Purpose: TO TOUR OHOI DAM, MISSOURI BASIN POWER PLANT TO UNDERSTAND NEEDS OF SMALL MUNICIPAL POWER PRODUCERS
Date: Jul 1, 2003 (2 days)
Expense: $2,394.62
source

Destination: FLAGSTAFF, AZ, PAGE, AZ
Sponsor: Colorado River Energy Distributors Association
Purpose: TO TOUR HYDROELECTRIC FACILITIES AND DISCUSS RELATED ISSUES SUCHAS SOIL EROSION AND EFFECTS ON ENDANGERED/THREATENED SPECIES
Date: Aug 17, 2003 (3 days)
Expense: $1,135.10
source

Destination: WENATCHEE, WA - CHELAN, WA - LEVENWORTH, WA
Sponsor: Washington Public Utility Districts Association
Purpose: TO VISIT AND LEARN ABOUT HYDROPOWER RESOURCES ALONG THE COLUMBIA RIVER AREA. IN ADDITION TO UNDERSTAND PUBLIC POWER AND ITS ROLE IN THE REGION
Date: Apr 3, 2004 (4 days)
Expense: $1,297.53
source

Destination: SEATTLE, WA
Sponsor: Microsoft Corporation
Purpose: TO VISIT CAMPUS AND DISCUSS RANGE OF ISSUES AND TECHNOLOGIES RELEVANT TO THE COMMITTEE
Date: Apr 12, 2004 (2 days)
Expense: $3,282.00
source

Destination: BOSTON, MA
Sponsor: Investment Company Institute
Purpose: TO LEARN ABOUT NATURAL RESOURCE ISSUES WITHIN THE MUTUAL FUND INDUSTRY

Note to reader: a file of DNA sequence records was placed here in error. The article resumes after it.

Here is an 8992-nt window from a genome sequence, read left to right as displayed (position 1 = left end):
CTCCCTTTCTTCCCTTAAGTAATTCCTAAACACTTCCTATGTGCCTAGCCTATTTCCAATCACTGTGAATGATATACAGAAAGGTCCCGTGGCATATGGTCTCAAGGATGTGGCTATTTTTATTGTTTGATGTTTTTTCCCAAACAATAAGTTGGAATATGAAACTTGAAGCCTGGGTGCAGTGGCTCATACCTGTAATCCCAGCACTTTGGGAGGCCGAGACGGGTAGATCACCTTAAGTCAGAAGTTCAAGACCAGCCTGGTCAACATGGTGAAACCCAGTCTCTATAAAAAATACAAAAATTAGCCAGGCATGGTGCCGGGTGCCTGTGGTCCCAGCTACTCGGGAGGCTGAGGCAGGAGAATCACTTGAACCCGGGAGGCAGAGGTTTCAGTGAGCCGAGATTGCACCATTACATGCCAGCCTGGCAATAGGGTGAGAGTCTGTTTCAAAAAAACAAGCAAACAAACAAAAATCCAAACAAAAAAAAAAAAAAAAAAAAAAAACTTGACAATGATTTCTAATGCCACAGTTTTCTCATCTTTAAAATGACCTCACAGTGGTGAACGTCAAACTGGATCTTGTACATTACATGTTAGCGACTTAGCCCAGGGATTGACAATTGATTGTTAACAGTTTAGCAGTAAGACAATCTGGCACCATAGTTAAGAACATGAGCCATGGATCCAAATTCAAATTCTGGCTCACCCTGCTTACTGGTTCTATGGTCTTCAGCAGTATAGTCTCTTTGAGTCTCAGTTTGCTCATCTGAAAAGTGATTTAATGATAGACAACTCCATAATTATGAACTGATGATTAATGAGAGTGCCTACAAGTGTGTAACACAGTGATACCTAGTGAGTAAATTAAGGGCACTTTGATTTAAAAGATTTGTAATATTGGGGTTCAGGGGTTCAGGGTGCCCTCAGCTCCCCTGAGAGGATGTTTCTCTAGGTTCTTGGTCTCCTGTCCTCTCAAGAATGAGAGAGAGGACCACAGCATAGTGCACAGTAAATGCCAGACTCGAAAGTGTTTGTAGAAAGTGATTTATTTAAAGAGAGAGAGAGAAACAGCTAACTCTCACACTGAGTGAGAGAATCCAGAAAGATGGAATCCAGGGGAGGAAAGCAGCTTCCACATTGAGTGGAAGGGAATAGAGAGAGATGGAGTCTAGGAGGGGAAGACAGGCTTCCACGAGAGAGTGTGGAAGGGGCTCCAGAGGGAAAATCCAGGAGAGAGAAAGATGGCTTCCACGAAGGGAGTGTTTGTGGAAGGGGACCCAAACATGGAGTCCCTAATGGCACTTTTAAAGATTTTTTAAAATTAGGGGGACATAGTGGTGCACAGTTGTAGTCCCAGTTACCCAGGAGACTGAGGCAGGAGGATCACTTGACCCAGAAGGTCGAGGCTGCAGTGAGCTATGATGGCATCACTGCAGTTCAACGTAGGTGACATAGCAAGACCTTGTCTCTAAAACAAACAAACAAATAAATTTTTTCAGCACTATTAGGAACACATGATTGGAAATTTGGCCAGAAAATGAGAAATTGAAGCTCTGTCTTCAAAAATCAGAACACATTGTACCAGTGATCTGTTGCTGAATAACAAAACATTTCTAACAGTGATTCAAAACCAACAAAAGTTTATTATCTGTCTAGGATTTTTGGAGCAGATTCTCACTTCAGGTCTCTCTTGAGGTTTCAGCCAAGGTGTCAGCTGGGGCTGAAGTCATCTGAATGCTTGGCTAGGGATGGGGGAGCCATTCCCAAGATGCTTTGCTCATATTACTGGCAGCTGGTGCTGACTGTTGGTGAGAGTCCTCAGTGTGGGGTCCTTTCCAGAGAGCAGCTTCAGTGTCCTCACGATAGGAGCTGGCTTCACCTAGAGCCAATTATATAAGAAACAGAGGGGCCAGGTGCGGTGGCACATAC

Date: Jun 3, 2004 (1 day)
Expense: $920.29
source

Destination: WASHINGTON, DC - JACKSON, WY
Sponsor: Shell Oil Co
Purpose: TO TOUR THE PINEDALE NATURAL GAS FACILITY IN PINEDALE, WY
Date: Aug 17, 2004 (1 day)
Expense: $277.00
source

Destination: JACKSON, WY
Sponsor: Independent Petroleum Association of America
Purpose: TO PARTICIPATE AT THE LAND ACCESS STRATEGY MEETING
Date: Aug 18, 2004 (2 days)
Expense: $1,425.08
source

Destination: LAS VEGAS, NV
Sponsor: Consumer Electronics Association
Purpose: TO PREVIEW TECHNOLOGIES THAT MAY BE DEPLOYED TO ADDRESS NATURAL RESOURCE ISSUES
Date: Jan 6, 2005 (3 days)
Expense: $1,731.44
source

Destination: RENO, NV
Sponsor: Safari Club International and affiliates
Purpose: TO ATTEND SCI'S ANNUAL CONVENTION AND ATTEND BRIEFINGS ON FISH & WILDLIFE ISSUES
Date: Jan 27, 2005 (3 days)
Expense: $990.00
source

Destination: LAS VEGAS, NV
Sponsor: Family Farm Alliance
Purpose: TO PARTICIPATE ON A PANEL DISCUSSING WATER ISSUES BEFORE THE COMMITTEE ON RESOURCES
Date: Mar 10, 2005 (1 day)
Expense: $673.60
source

Destination: PORTLAND, OR
Sponsor: Washington Public Utility Districts Association